Dad said it was probably a squirrel that made FleaRide so crazy, but I know better. He didn't see what I saw from my window. He didn't see The Nelsons standing in their yard, by the fence, in the dark.
I took a trashbag over to the Nelsons house today and cleaned up all of the newspapers on their porch. I've decided that, after last night, I don't think that I'll be delivering to them anymore. Something's seriously creepy about them now. The flowers and ferns on the porch are completely dead and Mr. Nelsons Lincoln has a flat tire. It's almost like they're not even home, even though I know they are.
I had that feeling of being watched again while I collected the papers off of their porch, but I didn't see anyone in the windows. Also, the house had that old meat smell again, coming from inside I think. What the heck is going on over there?
My friend Blake came over with his mom, today. I guess his dad is sick in the hospital. Some homeless guy attacked him on the way to his car, yesterday after work. Supposedly, the guy bit him really hard and it became infected. They had to take him to the E.R. and now, he has to stay there for a few days for observation. They're taking it really hard. Mom even gave me my guitar back, so that Blake and I could play in my room, while our moms talked in the kitchen. I even let Blake win a few times because I felt bad about his dad.
After a few games, we went downstairs to grab some snacks. We heard our moms talking, so we stopped to listen in. Blakes mom was saying that there were a lot of people that had the same sickness as her husband. My mom said that she had heard the same thing and that she was worried about me and TT. She said something about the mayor speaking on tv, telling everyone to be careful of strangers acting strange, or looking sick. Blake walked in after that and asked both of them about the sick people. Mom told us both not to worry, but Blakes mom looked like she had been crying. They left a little later.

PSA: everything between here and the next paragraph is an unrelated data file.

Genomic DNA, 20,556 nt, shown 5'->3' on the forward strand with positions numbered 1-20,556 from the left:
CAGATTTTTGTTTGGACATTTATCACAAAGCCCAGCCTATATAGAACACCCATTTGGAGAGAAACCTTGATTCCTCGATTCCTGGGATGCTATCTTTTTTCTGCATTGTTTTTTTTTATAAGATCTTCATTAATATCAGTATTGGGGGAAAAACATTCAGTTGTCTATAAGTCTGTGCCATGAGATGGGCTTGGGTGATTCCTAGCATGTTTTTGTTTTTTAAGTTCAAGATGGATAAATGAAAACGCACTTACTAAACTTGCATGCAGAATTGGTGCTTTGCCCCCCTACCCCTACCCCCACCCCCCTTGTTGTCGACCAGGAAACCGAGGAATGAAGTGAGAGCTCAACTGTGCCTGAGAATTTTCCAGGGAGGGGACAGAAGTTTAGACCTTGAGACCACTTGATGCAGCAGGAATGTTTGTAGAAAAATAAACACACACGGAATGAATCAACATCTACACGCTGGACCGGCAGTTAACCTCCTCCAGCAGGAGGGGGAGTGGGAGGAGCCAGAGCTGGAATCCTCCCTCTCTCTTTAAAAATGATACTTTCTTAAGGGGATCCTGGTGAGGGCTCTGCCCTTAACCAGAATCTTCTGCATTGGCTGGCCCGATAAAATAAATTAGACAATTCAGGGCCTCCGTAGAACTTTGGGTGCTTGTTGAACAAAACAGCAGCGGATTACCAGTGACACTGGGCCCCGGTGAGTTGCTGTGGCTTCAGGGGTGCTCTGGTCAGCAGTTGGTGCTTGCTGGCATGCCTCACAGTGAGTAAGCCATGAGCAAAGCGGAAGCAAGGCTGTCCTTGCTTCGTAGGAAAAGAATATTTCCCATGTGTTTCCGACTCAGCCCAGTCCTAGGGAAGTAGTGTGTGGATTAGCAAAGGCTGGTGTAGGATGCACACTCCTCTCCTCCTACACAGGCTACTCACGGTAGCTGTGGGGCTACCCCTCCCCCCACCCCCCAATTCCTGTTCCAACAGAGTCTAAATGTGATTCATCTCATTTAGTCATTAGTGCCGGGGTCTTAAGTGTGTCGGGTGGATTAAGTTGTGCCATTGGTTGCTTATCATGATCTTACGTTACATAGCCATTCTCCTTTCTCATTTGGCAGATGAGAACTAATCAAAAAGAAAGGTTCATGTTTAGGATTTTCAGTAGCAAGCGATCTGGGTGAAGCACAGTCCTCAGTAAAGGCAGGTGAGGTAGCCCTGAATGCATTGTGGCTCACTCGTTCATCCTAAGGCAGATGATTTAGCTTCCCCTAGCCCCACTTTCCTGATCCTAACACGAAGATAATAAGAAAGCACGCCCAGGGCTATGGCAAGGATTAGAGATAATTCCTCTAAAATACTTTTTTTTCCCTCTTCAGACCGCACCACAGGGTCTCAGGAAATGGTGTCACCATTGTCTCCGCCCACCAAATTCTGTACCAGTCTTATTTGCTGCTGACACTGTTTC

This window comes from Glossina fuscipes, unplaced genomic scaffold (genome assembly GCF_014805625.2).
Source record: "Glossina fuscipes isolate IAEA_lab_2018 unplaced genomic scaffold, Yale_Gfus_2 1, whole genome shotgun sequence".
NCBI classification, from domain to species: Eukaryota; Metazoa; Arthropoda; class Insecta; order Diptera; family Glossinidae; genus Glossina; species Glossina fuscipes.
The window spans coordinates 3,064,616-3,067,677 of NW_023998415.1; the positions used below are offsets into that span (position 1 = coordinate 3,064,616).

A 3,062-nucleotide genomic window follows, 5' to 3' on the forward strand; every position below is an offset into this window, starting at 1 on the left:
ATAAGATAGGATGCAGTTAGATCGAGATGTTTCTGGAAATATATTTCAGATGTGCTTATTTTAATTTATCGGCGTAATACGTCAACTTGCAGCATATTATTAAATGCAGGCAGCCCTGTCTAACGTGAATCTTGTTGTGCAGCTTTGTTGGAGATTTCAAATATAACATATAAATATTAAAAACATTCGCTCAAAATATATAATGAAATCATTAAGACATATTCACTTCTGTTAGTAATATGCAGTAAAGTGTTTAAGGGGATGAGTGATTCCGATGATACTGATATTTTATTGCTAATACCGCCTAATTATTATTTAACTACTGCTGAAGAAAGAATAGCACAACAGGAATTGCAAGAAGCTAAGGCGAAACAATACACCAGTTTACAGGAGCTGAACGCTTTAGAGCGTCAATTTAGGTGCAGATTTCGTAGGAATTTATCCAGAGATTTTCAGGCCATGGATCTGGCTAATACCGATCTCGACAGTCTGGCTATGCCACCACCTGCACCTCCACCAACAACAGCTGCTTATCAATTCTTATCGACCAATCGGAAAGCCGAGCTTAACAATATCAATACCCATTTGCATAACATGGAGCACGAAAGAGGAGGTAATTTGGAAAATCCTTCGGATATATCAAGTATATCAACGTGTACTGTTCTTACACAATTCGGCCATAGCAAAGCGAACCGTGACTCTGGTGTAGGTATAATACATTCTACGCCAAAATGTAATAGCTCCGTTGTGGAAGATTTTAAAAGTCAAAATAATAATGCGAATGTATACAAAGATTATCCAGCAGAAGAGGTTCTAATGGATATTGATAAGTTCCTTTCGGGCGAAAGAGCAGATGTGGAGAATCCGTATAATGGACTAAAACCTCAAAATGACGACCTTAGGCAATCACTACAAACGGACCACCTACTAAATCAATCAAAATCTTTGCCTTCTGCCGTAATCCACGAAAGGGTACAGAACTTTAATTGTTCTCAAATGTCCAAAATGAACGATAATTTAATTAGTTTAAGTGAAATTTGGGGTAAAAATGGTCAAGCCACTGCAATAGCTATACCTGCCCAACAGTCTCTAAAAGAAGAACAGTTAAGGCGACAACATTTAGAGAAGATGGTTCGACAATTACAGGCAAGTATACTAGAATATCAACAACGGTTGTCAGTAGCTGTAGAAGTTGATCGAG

I wonder if the Nelsons are really sick? I'd tell mom about it, but she probably wouldn't believe me. Anyway, I just got my guitar back. No need to stir anything up.
Dad brought home a gun today. It's a nine millimeter and looks really cool. Mom nearly had a heart attack when she saw it, but dad said we'd be dumb not to have one, "under the circumstances." He swore that he'd keep it in their room and out of the way of us kids. I suppose mom couldn't argue with that because she sort of dropped the issue while dad went over the this-is-not-a-toy rules with me and Tammy. I asked dad how he was supposed to shoot a sick person trying to bite him if the gun was at home? All I got was the drop-it look from him.
Later, I helped him fix the fence before going on my paper route. Some of the boards fell down during the night and had to be renailed. Dad let me nail most of the boards back, which was actually fun. He said that it was lucky that FleaRide was still in the garage when it happened, or he could've gotten loose into the Nelsons yard. I didn't want to tell him that wouldn't happen because the poor dog won't even go into the backyard anymore. I tried to let him out yesterday, but he just whined and shook a lot. When I tried to drag him out, he peed on the kitchen floor. I cleaned it up before anyone noticed, but since then I just lay the Nelsons newspaper out in the garage for him to go on. I don't want him to get in trouble, you know?
Oh, I should also mention that the Nelsons backyard looks horrible. It's much worse close up than from my window. The grass is getting pretty tall and you can barely see Mrs. Nelsons garden through the weeds. I guess dad noticed it too, because he said that maybe I could get a few bucks by cutting their yard for them. I sort of mumbled an answer and blew it off. Cutting their yard means going over there and I am not doing that!
Another weird thing I noticed while I was putting up the last few boards. It looked like their back patio door is broken. Glass was all over their porch and the curtain that hangs in front of it looked torn. I know they're old and a bit creepy, but they should really get that fixed. It's supposed to rain tonight.